14 Plus: Young Women in Margarita Bagdasaryan’s Portfolio
Moved from Sevastopol to Kyiv, and later to Moscow. Entered the Directing and Cinematography Department of the Moscow School of New Cinema and started looking for character types for her movie.
— I just came back from Crimea [in September], I am sick of vacationing.
I went to see my friends, my Dad, and my brother. When I finished school there, I went to Kyiv to study to be an art critic. I dropped out because I realized I wanted to be an actress. I moved to Moscow, failed exams at theater school, but then remembered my second passion — cinema. I went to study at the Moscow School of New Cinema, Directing and Cinematography Department, with Fred Kelemen as our year’s curator. Now I am 24, I work as an assistant to a theater director, and I also do my personal photo projects.
I planned on making my own movie during my studies, so I was looking for character types for it everywhere. That was how I started taking pictures of people I liked on the subway, doing a sort of casting. Some of them I approached and explained to them who I was and why I needed their picture. We exchanged numbers and agreed on a photo shoot. My first model was 19-year-old two-meter-tall Polina whom I noticed on the street. And she remains my favorite. As a result of this casting, I have a large database, and I put off my idea for the movie.
I managed to implement the idea with sleeping and tired people in the exhibition project called Russian Death. I printed black-and-white photographs of people sleeping on the subway that I took on a Leica. I didn’t really know my way with film back then, so the images turned out dark and gloomy, but that was kind of the mood of the series, so it worked. I put the photographs on sheet pans and poured water over them. The exhibition lasted for one and a half months, and in this time the photographs almost disappeared. This was my original idea: dead tired.
The exhibition lasted for one and a half months, and in this time the photographs almost disappeared.
One time, I saw a 14-year-old girl with her grandmother. I approached them, asked grandma for the girl’s mother’s number, and agreed with her about a photo shoot. Vera came to the meeting alone and immediately hugged me for some reason.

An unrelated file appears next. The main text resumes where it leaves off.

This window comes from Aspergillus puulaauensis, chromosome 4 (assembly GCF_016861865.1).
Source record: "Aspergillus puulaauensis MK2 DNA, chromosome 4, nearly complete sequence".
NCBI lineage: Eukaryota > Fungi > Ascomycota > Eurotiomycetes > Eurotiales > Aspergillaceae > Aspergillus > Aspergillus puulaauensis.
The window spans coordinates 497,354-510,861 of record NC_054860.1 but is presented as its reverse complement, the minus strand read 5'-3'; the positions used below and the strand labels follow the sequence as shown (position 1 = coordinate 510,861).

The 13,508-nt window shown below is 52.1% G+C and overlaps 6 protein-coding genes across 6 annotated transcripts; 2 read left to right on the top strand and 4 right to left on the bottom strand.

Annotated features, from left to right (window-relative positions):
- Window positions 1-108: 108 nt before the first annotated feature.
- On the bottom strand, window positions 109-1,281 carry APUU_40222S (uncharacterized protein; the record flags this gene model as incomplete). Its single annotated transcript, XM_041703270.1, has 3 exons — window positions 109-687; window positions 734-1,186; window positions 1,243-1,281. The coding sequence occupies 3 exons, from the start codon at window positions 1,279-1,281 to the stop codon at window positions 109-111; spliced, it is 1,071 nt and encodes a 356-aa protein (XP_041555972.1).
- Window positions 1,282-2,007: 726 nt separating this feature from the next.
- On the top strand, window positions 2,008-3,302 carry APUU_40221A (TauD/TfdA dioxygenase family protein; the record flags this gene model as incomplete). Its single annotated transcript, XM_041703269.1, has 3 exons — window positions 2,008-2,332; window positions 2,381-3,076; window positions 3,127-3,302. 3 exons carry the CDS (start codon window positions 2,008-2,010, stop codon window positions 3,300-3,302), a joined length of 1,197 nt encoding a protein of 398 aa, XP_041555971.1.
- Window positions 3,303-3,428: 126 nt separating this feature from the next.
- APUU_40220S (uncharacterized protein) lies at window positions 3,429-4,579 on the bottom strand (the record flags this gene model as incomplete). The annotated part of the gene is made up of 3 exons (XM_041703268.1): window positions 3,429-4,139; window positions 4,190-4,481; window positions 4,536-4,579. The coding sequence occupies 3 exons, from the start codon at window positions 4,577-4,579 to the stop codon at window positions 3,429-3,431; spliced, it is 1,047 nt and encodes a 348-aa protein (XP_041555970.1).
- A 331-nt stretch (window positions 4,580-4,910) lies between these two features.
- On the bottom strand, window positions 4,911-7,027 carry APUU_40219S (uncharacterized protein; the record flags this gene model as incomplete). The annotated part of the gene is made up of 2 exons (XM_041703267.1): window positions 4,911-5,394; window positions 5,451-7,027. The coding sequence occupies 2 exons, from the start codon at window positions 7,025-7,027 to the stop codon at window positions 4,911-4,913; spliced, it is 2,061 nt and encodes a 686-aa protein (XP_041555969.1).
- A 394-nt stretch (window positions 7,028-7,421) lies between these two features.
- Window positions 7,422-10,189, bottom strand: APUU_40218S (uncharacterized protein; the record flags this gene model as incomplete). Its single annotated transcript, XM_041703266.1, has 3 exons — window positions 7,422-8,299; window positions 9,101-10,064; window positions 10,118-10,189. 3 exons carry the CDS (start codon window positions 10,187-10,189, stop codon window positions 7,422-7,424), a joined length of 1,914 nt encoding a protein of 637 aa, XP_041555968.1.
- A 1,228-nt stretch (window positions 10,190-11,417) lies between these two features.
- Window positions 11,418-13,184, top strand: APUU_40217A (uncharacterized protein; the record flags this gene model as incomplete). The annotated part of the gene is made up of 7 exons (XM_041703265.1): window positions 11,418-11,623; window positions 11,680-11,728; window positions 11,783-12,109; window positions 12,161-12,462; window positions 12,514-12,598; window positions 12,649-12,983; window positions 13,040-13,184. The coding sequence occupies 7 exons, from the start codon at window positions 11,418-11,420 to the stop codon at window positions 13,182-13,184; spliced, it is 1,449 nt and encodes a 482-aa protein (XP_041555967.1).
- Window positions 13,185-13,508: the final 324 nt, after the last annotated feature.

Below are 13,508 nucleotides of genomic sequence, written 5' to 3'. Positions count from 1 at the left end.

Why do I mostly take photographs of young women? I don’t know. It just happened somehow. Everything starts from a person. I have an image in my mind, and then I need to make it come to life no matter what.
My models are mostly ready to being photographed naked. A naked body is a very powerful instrument that I use as an artist. However, there is a big problem with censorship on Facebook and Instagram: I can’t post photographs where female nipples are visible. As a result, I always keep that in mind during my shoots. Soon though I will open my own website where I will post everything without censorship.
I always keep that ban in mind during my shoots.
I use a Canon Mark 3D camera, I also sometimes use well-known tricks: for example, rub my lens with vaseline to make the picture more mysterious.
I am now working on a project where women with weapons will be photographed with Russian landscapes in the background. Vasilisa has a hunting gun in her arms that her friend loaned us. For Nastya, I bought a bow and arrows on the Avito advertisement website. There will be a new type of weapon every time, so now I am looking into that, too. I photograph my female characters on a film point-and-shoot camera, Olympus Mju II with a built-in flash — which provides me with a necessary primitivity effect.
The model that is most available to me is myself. Sometimes I have an idea, and I need to implement it no matter what. So I implement it on myself.